In 2015, the Eindhoven University of Technology (TU/e) in the Netherlands began developing a giant concrete 3D printer as part of a large-scale research project. The massive 3D printer, which includes a concrete mixing pump and is constructed of a four-axis gantry robot with a print bed of approximately 9.0×4.5×3 m3, was introduced last summer at a public demonstration when it was used to 3D print a pavilion on the university’s campus. Nearly a year after the concrete 3D printer was first unveiled, TU/e partnered up with Netherlands construction company BAM Infra to start a collaborative project – 3D printing a new concrete pedestrian and bike bridge. Now that bridge is officially open to cyclists.The 8-meter bridge was printed in parts, using 800 layers of reinforced, pre-stressed concrete, and has been safety-tested to ensure it can withstand loads of up to two tons.
Theo Salet, a professor of structural design at TU/e, told Dutch broadcaster NOS, “The bridge is not very big, but it’s all about rolling out a printer, which makes him unique.”
It was assembled in just six hours on site in the town of Gemert this week, connecting two roads over a water-filled ditch. It now forms part of a roundabout at the Handelseweg Boekelseweg (N605) and the Peeldijk (N272). The designers say it could withstand the weight of 40 trucks, though it will be used mainly by cyclists. At the official inauguration, hard hat-wearing officials took a celebratory ride over the bridge, which you can check out in a video by NOS.
One of the many advantages of 3D printing the bridge is a lot less waste, because TU/e’s printer only deposits the concrete where it’s needed, as opposed to the more traditional method of filling a mold. Lots of carbon dioxide is created during concrete production, so this is cut back as well.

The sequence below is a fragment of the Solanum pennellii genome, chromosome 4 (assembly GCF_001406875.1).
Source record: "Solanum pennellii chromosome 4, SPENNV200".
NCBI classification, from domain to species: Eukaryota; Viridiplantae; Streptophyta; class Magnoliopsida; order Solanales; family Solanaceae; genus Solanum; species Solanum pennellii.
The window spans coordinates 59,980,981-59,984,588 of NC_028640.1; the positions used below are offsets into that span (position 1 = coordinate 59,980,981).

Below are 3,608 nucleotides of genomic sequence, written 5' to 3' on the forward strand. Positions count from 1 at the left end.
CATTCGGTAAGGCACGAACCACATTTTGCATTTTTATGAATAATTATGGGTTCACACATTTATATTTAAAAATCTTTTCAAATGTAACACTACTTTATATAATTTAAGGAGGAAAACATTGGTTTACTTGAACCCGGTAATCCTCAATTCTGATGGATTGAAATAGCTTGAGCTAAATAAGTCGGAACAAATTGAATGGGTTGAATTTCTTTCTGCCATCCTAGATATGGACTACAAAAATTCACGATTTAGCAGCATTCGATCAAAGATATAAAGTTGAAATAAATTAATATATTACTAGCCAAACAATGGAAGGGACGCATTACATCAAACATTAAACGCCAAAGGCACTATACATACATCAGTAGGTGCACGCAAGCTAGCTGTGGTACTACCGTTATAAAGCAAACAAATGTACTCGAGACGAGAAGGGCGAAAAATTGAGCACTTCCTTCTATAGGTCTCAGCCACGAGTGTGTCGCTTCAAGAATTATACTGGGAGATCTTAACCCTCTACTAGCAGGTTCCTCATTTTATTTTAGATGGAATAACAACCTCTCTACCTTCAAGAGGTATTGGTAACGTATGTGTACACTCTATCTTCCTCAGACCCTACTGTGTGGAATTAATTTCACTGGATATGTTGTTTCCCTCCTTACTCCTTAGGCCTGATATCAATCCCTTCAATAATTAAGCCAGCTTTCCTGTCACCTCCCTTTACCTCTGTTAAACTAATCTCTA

“We connect for the future. We are constantly looking for a newer, smarter approach to addressing infrastructure issues and thus making a significant contribution to improving the mobility and sustainability of our society,” Marinus Schimmel, the managing director of BAM, said in a statement. “Innovation plays a crucial role here. 3D printing does not require any auxiliary materials, such as formwork. This produces significantly less waste and we need less scarce raw materials. This way of working also has a positive effect on the amount of CO2 emissions during the bridge production process.”
“Sustainability plays an increasingly important role in the construction and management of our roads. Therefore, we challenge market players to innovate, develop new sustainable technologies and reuse materials as much as possible,” said Deputy Christophe van der Maat. “When evaluating quotes and invitations to our projects, parties who come with an innovative and sustainable plan will also be our preferred. Even if that offer may be slightly more expensive than with the regular approach. The construction of the Gemert North is proof that the construction industry is also involved with both hands together with knowledge institutions.”
It’s also less expensive and faster to complete these types of projects using 3D printing, and there is more design freedom and customization.
“Thanks to the use of robots, each design can be realized in a unique way with the same effort,” explained Salet. “An important additional advantage is that all information gathered in the design process can now also be passed directly to the implementation. This is an important development in Building Information Management (BIM) as it brings closer links to the parties. Ultimately, the end user who benefits from this is in the form of higher quality and custom.”
Salet does want to reassure builders that just because robotic construction printers have arrived, they won’t be out of a job.
BAM Infra and TU/e have both said this is the first 3D printed concrete bridge in the world, and while that’s not entirely true, the new cyclist bridge was in fact designed using a special process, developed in a research group led by Salet, so each layer is reinforced with steel cables for maximum safety.
“The concrete is no longer needed by this method, but then people need to build and maintain the robots, so the work will change,” Salet said.
Both the university and BAM are now looking to the future – in addition to the cyclist bridge, TU/e has completed multiple tests with printed concrete, and hopes to move on to printing houses in Eindhoven, along with viaducts and larger bridges. BAM plans to have the 3D concrete printer at construction sites from now on, which would eliminate the necessity of having to drive 3D printed pieces to sites and assemble them there.
Discuss this and other 3D printing topics at 3DPrintBoard.com, or share your thoughts in the Facebook comments below.[Source: The Guardian]